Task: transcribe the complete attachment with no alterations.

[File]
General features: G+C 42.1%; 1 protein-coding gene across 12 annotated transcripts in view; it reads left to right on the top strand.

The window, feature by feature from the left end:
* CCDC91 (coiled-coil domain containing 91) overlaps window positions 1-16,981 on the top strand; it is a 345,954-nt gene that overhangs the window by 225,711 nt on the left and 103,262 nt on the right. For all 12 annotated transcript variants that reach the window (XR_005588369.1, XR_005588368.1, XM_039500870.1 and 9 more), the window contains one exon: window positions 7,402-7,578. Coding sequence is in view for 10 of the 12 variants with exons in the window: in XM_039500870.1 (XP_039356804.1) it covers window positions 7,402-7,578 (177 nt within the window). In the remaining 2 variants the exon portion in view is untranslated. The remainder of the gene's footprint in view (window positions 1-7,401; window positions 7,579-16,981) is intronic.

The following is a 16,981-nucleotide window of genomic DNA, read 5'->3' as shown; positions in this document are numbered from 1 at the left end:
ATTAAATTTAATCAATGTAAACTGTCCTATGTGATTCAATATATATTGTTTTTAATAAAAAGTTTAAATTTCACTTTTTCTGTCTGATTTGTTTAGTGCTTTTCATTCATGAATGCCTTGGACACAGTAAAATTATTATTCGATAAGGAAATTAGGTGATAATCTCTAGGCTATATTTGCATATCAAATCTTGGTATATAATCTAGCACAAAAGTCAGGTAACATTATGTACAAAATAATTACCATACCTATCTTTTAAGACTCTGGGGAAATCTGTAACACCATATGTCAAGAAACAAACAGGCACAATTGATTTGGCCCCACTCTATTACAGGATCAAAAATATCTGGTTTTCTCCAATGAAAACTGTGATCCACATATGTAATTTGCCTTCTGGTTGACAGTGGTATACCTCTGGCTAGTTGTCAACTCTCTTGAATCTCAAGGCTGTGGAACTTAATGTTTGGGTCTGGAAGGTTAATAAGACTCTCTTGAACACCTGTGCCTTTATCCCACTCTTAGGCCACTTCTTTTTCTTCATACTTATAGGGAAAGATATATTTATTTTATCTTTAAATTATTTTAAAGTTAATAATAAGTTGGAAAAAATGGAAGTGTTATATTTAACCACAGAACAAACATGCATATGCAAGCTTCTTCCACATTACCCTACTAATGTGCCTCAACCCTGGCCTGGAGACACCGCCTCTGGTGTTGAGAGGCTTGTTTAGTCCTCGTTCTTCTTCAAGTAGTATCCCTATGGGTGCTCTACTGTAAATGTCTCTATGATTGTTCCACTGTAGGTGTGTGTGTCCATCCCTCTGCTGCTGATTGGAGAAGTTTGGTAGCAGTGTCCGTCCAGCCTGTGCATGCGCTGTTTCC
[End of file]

General features: G+C 42.1%; 1 protein-coding gene across 12 annotated transcripts in view; it reads left to right on the top strand.

The window, feature by feature from the left end:
* CCDC91 (coiled-coil domain containing 91) overlaps window positions 1-16,981 on the top strand; it is a 345,954-nt gene that overhangs the window by 225,711 nt on the left and 103,262 nt on the right. For all 12 annotated transcript variants that reach the window (XR_005588369.1, XR_005588368.1, XM_039500870.1 and 9 more), the window contains one exon: window positions 7,402-7,578. Coding sequence is in view for 10 of the 12 variants with exons in the window: in XM_039500870.1 (XP_039356804.1) it covers window positions 7,402-7,578 (177 nt within the window). In the remaining 2 variants the exon portion in view is untranslated. The remainder of the gene's footprint in view (window positions 1-7,401; window positions 7,579-16,981) is intronic.

The following is a 16,981-nucleotide window of genomic DNA, read 5'->3' as shown; positions in this document are numbered from 1 at the left end:
ATTAAATTTAATCAATGTAAACTGTCCTATGTGATTCAATATATATTGTTTTTAATAAAAAGTTTAAATTTCACTTTTTCTGTCTGATTTGTTTAGTGCTTTTCATTCATGAATGCCTTGGACACAGTAAAATTATTATTCGATAAGGAAATTAGGTGATAATCTCTAGGCTATATTTGCATATCAAATCTTGGTATATAATCTAGCACAAAAGTCAGGTAACATTATGTACAAAATAATTACCATACCTATCTTTTAAGACTCTGGGGAAATCTGTAACACCATATGTCAAGAAACAAACAGGCACAATTGATTTGGCCCCACTCTATTACAGGATCAAAAATATCTGGTTTTCTCCAATGAAAACTGTGATCCACATATGTAATTTGCCTTCTGGTTGACAGTGGTATACCTCTGGCTAGTTGTCAACTCTCTTGAATCTCAAGGCTGTGGAACTTAATGTTTGGGTCTGGAAGGTTAATAAGACTCTCTTGAACACCTGTGCCTTTATCCCACTCTTAGGCCACTTCTTTTTCTTCATACTTATAGGGAAAGATATATTTATTTTATCTTTAAATTATTTTAAAGTTAATAATAAGTTGGAAAAAATGGAAGTGTTATATTTAACCACAGAACAAACATGCATATGCAAGCTTCTTCCACATTACCCTACTAATGTGCCTCAACCCTGGCCTGGAGACACCGCCTCTGGTGTTGAGAGGCTTGTTTAGTCCTCGTTCTTCTTCAAGTAGTATCCCTATGGGTGCTCTACTGTAAATGTCTCTATGATTGTTCCACTGTAGGTGTGTGTGTCCATCCCTCTGCTGCTGATTGGAGAAGTTTGGTAGCAGTGTCCGTCCAGCCTGTGCATGCGCTGTTTCC